|Title||Fetal Screening Programmes|
Congenital heart disease is the most common congenital anomaly found in the human, occurring in 2% of live- born children and a higher percentage of unborn fetuses. By the end of this module the Clinical Scientist in HSST will be able to analyse, synthesise, critically evaluate and apply knowledge of fetal anomaly screening programmes, including: (i) the underpinning evidence base; (ii) the purpose of the screening programmes; (iii) the importance of screening programmes for cardiac diagnosis; (iv) cross-programme generic screening issues such as information giving and facilitating choice; and (v) national and international fetal screening programmes. The Clinical Scientist in HSST will be expected to apply their knowledge in their scientific and clinical practice while consistently demonstrating the attitudes and behaviours necessary for the role of a Consultant Clinical Scientist within a patient-focused service.
Knowledge and understanding
By the end of this module the Clinical Scientist in HSST will critically analyse, synthesise, evaluate and apply their expert knowledge of fetal screening programmes, including:
Evidence base for prenatal detection of CHD:
- the impact of CHD as a major cause of morbidity and premature death;
- the impact of fetal echocardiography on the outcome of some cardiac lesions but not others;
- the incidence of different lesions during fetal life and among live-born children;
- factors influencing the estimation of the true incidence of CHD, e.g. termination of pregnancy and silent lesions that close spontaneously in childhood (e.g. tiny muscular VSDs);
- the timing of fetal echocardiography, including early (12–14 weeks) and mid- trimester;
- cardiac lesions where prenatal diagnosis has been shown to offer a survival advantage;
- which cardiac lesions are particularly difficult to diagnose with certainty during fetal life;
- the affect of advances in medicine and science on improving CHD patient survival and the impact on future incidence.
Genetics and genomics:
- the importance of precisely orchestrated spatial and temporal gene expression in cardiovascular development;
- the difference between chromosomal defects, such as aneuploidy and monosomy;
- genetic abnormalities that involve excesses or deficiencies in multiple genes, or single gene defects that currently account for 3% of CHD;
- the particular genetic association of particular forms of CHD;
- how fetal diagnosis may improve the physiological state after birth and surgical outcome if appropriate planning has been made for selected lesions;
- the role of appropriate counselling well before birth, which can allay parental fears, improve psychological state and augment coping abilities following fetal diagnosis.
Fetal screening programmes:
- epidemiology of CHD;
- the rationale and organisation of screening programmes for CHD;
- national and international screening programmes, including the UK Fetal Anomaly Screening Programme (FASP);
- antenatal and newborn screening pathways for Down syndrome, sickle cell and thalassaemia, and infectious diseases in pregnancy;
- clinical examination of newborn babies and infants;
- routine investigations, including newborn blood spot; newborn hearing and pulse oximetry screening;international perspective on fetal anomaly screening and differences between UK policy and other countries.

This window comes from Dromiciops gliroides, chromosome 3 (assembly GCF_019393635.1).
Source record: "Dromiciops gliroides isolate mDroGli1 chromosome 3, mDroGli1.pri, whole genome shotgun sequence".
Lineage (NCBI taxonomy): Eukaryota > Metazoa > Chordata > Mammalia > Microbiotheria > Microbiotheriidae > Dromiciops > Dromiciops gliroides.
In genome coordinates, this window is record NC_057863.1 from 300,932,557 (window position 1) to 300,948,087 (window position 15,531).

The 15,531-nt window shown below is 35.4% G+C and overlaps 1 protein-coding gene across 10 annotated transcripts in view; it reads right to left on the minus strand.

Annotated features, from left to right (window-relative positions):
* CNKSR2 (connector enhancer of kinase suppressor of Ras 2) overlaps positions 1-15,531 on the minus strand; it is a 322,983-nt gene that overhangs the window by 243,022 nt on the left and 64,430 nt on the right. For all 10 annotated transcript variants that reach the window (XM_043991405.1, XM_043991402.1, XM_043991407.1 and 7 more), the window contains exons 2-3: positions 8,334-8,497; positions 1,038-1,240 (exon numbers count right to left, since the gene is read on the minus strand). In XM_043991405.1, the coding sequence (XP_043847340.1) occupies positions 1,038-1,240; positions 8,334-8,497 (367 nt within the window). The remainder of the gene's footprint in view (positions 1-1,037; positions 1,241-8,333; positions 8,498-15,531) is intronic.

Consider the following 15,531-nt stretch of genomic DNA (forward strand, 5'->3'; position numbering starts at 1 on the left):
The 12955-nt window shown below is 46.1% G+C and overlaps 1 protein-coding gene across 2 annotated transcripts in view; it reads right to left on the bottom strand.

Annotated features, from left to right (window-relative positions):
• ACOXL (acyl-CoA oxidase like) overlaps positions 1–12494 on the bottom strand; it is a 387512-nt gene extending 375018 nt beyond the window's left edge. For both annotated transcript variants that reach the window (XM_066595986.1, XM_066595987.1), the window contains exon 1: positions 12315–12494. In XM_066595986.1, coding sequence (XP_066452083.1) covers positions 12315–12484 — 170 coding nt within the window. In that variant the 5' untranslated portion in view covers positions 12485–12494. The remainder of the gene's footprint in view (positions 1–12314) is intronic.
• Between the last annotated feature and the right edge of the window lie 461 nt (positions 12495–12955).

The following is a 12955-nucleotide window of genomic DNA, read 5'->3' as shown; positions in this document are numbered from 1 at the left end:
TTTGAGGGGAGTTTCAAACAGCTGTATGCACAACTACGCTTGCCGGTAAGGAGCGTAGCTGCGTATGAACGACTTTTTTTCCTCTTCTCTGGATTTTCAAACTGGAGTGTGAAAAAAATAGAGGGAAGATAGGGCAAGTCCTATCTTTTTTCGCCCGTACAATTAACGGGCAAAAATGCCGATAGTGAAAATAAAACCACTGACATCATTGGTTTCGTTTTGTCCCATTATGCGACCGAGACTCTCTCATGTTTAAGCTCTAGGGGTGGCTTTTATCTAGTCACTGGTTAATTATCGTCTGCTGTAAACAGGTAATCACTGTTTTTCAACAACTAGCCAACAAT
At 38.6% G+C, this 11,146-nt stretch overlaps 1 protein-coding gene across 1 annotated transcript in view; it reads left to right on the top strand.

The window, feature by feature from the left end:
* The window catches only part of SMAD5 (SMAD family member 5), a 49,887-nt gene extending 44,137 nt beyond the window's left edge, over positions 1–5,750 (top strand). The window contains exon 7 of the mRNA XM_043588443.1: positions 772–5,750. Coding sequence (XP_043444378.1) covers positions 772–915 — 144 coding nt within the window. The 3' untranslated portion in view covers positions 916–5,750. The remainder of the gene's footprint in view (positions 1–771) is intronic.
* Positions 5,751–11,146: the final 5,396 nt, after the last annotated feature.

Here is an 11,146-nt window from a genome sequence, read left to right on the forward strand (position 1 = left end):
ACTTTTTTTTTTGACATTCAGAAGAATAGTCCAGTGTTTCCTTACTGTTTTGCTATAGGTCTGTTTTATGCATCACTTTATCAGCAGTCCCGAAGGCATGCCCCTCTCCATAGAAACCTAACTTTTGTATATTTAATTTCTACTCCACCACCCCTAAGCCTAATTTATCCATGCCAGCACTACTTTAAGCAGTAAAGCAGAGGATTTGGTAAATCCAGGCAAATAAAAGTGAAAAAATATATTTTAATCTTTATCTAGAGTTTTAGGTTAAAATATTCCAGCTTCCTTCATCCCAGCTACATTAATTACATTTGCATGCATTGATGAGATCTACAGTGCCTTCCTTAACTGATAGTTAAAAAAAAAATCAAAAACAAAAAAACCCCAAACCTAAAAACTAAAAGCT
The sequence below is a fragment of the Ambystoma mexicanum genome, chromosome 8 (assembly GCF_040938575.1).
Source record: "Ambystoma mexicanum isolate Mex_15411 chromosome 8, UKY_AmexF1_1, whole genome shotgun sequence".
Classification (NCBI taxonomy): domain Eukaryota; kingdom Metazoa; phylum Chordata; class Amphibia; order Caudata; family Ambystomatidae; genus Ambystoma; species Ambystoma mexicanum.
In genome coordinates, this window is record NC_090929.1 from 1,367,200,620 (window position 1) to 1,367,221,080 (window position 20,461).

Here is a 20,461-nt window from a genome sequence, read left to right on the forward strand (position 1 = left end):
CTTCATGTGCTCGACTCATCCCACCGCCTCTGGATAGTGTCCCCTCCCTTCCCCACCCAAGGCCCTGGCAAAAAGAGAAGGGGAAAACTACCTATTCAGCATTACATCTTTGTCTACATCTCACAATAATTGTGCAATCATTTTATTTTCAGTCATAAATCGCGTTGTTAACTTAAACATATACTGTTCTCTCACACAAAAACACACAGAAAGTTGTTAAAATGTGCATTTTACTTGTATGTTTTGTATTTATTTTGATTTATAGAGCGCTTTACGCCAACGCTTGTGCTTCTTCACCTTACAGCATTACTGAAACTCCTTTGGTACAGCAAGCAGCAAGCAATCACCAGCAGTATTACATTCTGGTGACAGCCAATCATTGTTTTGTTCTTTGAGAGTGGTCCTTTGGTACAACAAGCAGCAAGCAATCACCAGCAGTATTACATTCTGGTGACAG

- the purpose of antenatal and newborn screening programmes:
- the principles of screening
- differentiation between screening and diagnosis
- the importance of early access to midwifery care
- the recommended optimal timing of antenatal and newborn screening tests
- the importance of providing information, facilitating choice and:
- national policies, recommendations and criteria in relation to combined screening
- international perspective on fetal anomaly screening and differences between UK policy and other countries.
Technical and clinical skills
By the end of this module the Clinical Scientist in HSST will have a critical understanding of current evidence and its application to fetal screening programmes.
They will be able to perform and master each technique adapting their response to meet the varying and complex challenges that will arise reliably and will be able to:
- critically evaluate the evidence base for fetal screening, including: NHS resources, recommendations and guidelines; international practice guidelines
- plan, deliver and evaluate teaching sessions for colleagues
- critically evaluate information leaflets provided for patients and their family and if appropriate develop new leaflets and methods of communication, i.e. online resources.
By the end of this module the Clinical Scientist in HSST will be expected to critically reflect on their clinical practice. They will apply in practice a range of advanced clinical and communication skills to advise and communicate effectively with patients, relevant clinicians, patients and the public, and other healthcare professionals and will be able to:
- gain informed consent, making appropriate arrangements for interpreters or senior support;
- provide clear and concise information regarding screening to patients, parents, carers and families, and explaining the outcomes and options without bias with the use of supportive documents.
Attitudes and behaviours
By the end of this module the Clinical Scientist in HSST will be expected to critically evaluate their own response to both normal and complex situations. They will consistently demonstrate the professional attributes and insights required of a Clinical Scientist in HSST working within the limits of professional competence, referring as appropriate to senior staff, and will overcome communication barriers and consider social, cultural and religious perspectives without bias.